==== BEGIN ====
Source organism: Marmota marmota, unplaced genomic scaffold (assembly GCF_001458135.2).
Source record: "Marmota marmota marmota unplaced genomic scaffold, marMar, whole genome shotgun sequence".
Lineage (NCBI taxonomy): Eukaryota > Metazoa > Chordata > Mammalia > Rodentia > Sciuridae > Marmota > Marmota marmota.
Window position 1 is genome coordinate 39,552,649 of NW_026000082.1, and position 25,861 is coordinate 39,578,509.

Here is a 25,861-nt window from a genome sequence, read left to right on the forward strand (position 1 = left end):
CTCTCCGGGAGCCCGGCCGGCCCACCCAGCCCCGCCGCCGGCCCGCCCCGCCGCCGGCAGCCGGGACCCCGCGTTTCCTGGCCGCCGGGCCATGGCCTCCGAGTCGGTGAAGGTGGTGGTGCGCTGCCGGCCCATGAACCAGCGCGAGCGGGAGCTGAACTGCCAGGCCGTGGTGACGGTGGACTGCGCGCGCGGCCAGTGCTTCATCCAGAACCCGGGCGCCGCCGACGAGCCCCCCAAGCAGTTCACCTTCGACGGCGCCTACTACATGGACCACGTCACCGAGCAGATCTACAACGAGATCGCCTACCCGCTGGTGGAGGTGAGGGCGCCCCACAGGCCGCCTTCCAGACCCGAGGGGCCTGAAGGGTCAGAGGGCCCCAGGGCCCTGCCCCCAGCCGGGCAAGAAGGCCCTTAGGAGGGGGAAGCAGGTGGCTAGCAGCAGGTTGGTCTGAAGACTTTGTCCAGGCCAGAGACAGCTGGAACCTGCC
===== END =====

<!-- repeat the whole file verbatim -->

Source organism: Marmota marmota, unplaced genomic scaffold (assembly GCF_001458135.2).
Source record: "Marmota marmota marmota unplaced genomic scaffold, marMar, whole genome shotgun sequence".
Lineage (NCBI taxonomy): Eukaryota > Metazoa > Chordata > Mammalia > Rodentia > Sciuridae > Marmota > Marmota marmota.
Window position 1 is genome coordinate 39,552,649 of NW_026000082.1, and position 25,861 is coordinate 39,578,509.

Here is a 25,861-nt window from a genome sequence, read left to right on the forward strand (position 1 = left end):
CTCTCCGGGAGCCCGGCCGGCCCACCCAGCCCCGCCGCCGGCCCGCCCCGCCGCCGGCAGCCGGGACCCCGCGTTTCCTGGCCGCCGGGCCATGGCCTCCGAGTCGGTGAAGGTGGTGGTGCGCTGCCGGCCCATGAACCAGCGCGAGCGGGAGCTGAACTGCCAGGCCGTGGTGACGGTGGACTGCGCGCGCGGCCAGTGCTTCATCCAGAACCCGGGCGCCGCCGACGAGCCCCCCAAGCAGTTCACCTTCGACGGCGCCTACTACATGGACCACGTCACCGAGCAGATCTACAACGAGATCGCCTACCCGCTGGTGGAGGTGAGGGCGCCCCACAGGCCGCCTTCCAGACCCGAGGGGCCTGAAGGGTCAGAGGGCCCCAGGGCCCTGCCCCCAGCCGGGCAAGAAGGCCCTTAGGAGGGGGAAGCAGGTGGCTAGCAGCAGGTTGGTCTGAAGACTTTGTCCAGGCCAGAGACAGCTGGAACCTGCC